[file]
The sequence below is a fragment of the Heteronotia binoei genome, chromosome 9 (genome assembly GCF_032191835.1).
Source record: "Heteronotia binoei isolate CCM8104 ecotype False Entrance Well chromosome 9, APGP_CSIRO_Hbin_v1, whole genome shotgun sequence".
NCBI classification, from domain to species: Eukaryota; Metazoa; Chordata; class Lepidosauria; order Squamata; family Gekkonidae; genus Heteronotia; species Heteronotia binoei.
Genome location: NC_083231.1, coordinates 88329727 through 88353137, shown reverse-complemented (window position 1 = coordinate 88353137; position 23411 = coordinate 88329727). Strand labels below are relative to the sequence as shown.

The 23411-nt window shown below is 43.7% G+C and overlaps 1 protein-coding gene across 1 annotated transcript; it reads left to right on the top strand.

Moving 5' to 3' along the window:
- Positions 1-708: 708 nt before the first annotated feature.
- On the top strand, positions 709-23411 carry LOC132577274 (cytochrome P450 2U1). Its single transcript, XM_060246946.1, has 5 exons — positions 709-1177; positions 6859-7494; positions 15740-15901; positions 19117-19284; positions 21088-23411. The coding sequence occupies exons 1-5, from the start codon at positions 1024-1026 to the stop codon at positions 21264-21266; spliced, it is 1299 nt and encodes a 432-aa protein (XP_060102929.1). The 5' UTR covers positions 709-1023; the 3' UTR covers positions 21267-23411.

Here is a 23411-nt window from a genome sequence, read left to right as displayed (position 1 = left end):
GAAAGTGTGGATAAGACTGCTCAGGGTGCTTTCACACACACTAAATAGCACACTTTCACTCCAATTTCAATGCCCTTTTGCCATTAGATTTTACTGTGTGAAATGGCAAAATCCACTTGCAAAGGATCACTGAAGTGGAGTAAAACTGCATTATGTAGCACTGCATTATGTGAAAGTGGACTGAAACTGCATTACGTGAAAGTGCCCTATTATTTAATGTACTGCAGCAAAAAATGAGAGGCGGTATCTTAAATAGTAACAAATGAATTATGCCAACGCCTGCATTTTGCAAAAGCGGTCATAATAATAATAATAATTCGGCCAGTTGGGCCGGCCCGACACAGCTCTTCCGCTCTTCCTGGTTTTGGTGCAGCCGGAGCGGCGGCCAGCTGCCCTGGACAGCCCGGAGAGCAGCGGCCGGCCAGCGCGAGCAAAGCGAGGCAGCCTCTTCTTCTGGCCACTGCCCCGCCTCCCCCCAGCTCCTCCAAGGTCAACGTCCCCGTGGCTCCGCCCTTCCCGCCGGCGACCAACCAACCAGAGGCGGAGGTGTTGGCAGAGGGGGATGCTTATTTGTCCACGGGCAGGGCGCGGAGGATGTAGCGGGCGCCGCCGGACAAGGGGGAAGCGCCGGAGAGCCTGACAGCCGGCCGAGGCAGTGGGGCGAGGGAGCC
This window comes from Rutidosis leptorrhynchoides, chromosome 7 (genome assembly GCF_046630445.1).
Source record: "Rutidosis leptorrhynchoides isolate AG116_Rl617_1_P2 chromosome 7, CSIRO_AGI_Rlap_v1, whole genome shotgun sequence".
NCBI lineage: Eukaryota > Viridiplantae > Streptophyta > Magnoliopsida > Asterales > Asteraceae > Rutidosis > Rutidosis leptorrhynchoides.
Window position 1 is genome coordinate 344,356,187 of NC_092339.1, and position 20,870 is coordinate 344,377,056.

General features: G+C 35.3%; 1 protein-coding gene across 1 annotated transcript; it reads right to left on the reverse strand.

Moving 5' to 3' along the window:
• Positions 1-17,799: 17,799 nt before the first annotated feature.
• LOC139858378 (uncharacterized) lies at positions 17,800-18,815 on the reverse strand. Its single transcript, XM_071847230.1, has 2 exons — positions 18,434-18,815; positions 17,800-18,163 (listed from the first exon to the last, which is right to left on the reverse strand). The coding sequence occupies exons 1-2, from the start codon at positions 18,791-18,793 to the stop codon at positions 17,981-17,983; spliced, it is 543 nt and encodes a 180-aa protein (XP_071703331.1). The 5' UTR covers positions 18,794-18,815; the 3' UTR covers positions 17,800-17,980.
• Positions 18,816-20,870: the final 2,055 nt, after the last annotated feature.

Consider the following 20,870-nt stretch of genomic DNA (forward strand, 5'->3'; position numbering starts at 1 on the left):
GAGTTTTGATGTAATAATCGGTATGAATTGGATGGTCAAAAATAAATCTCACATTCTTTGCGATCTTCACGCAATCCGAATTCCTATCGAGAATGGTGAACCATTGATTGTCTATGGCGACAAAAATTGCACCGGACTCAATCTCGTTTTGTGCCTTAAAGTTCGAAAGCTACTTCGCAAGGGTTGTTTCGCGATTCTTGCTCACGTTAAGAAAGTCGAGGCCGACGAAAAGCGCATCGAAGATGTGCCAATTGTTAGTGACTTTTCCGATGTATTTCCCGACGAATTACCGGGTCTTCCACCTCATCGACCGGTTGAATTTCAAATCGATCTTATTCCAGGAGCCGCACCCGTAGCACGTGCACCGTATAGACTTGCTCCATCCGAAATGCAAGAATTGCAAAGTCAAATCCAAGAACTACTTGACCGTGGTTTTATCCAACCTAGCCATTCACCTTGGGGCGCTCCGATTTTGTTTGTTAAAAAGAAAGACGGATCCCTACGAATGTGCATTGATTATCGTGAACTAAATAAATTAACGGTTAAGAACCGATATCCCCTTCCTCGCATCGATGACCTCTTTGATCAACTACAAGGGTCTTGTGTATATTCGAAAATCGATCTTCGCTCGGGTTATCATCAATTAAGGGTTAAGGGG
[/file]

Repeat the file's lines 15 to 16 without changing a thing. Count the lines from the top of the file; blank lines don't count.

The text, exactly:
General features: G+C 35.3%; 1 protein-coding gene across 1 annotated transcript; it reads right to left on the reverse strand.

Moving 5' to 3' along the window: